Arrhythmia and sudden death in hemodialysis patients: Protocol and baseline characteristics of the monitoring in dialysis study

Mid Investigators And Committees

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Abstract

Background Dialysis patients have high rates of cardiovascular morbidity and mortality, but data on arrhythmia burden, arrhythmia type, arrhythmia triggers, and the identity of terminal arrhythmias have historically been limited by an inability to monitor heart rhythm for prolonged periods. Objectives To investigate arrhythmia and its association with sudden death in dialysis-dependent ESRD, describe the potential for implantable devices to advance study of dialysis physiology, review the ethical implications of using implantable devices in clinical studies, and report on the protocol and baseline results of the Monitoring in Dialysis Study (MiD). Design, setting, participants, & measurements In this multicenter, interventional-observational, prospective cohort study, we placed implantable loop recorders in patients undergoing long-term hemodialysis. The proportion of patients experiencing clinically significant arrhythmias was the primary endpoint. For 6 months, we captured detailed data on the primary endpoint, symptomatic arrhythmias, other electrocardiographic variables, dialysis prescription, electrolytes, dialysis-related variables, and vital signs. We collected additional electrocardiographic data for up to 1 year. Results Overall, 66 patients underwent implantation in sites in the United States and India. Diabetes was present in 63.6% of patients, 12.1% were age ≥70 years, 69.7% were men, and 53.0% were black. Primary and secondary endpoint data are expected in 2016. Conclusions Cardiac arrhythmia is an important contributor to cardiovascular morbidity and mortality in dialysis patients, but available technology has previously limited the ability to estimate its true burden and triggers and to define terminal rhythms in sudden death. Use of implantable technology in observational studies raises complex issues but may greatly expand understanding of dialysis physiology. The use of implantable loop recorders in MiD is among the first examples of such a trial, and the results are expected to provide novel insights into the nature of arrhythmia in hemodialysis patients.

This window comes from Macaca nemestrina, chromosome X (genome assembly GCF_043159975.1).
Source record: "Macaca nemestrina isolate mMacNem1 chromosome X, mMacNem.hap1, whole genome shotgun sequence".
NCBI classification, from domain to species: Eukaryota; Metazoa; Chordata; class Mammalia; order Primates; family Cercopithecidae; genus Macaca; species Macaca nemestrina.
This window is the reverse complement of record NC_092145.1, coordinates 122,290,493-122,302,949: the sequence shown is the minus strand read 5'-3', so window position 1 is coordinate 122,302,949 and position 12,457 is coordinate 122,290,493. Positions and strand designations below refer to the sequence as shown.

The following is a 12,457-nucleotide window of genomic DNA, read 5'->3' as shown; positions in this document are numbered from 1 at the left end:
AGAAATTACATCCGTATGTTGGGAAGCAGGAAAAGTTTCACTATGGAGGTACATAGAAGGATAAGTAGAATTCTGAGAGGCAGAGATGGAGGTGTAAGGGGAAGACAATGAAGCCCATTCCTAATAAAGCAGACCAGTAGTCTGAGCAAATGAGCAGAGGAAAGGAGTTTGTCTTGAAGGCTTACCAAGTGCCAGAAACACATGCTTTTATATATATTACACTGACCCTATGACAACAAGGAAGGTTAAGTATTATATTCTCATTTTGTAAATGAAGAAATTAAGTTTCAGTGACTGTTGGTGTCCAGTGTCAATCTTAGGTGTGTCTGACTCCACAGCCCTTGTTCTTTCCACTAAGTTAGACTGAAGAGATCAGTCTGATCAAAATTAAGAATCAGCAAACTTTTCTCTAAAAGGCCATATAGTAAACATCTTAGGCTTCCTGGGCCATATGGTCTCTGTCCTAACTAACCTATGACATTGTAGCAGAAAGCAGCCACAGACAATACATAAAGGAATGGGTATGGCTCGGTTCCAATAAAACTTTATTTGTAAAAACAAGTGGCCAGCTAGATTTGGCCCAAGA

Original languageEnglish (US)
Pages (from-to)721-734
Number of pages14
JournalClinical Journal of the American Society of Nephrology
Volume11
Issue number4
DOIs
StatePublished - Apr 7 2016

Bibliographical note

Funding Information:
The authors would like to acknowledge the support and feedback from the study team at Medtronic including John Burnes and Amy Roettger. The MiD study was funded by Medtronic and designed by Medtronic in collaboration with an advisory committee that included the authors. The MiD investigators and committees are listed in the Supplemental Material. All of the authors received research support and/or consulting fees from Medtronic (Minneapolis, MN) in relationship to the design of the study. D.M.C. received consulting from Questcor Pharmaceuticals (Anaheim, CA), expert witness fees related to dialysate composition from Fresenius Medical Care (Waltham, MA), and fees related to service on clinical events committee from PLC Medical Systems (Milford, MA). J.D.R. received speakers bureau, consultant, and research support from Medtronic; speakers bureau and research support from St Jude Medical (St. Paul, MN); and speakers bureau from Biotronik (Berlin, Germany). C.A.H. received research support from Zoll (Chelmsford, MA) and stock/equity interest from Cambridge Heart, Boston Scientific (Tewksbury, MA).

Publisher Copyright:
© 2016 by the American Society of Nephrology.

Keywords

  • Arrhythmias
  • Cardiac
  • Cardiovascular disease
  • Chronic
  • Clinical trial
  • Cohort studies
  • Death
  • Heart conduction system
  • Hemodialysis
  • Humans
  • Kidney failure
  • Renal dialysis
  • Sudden

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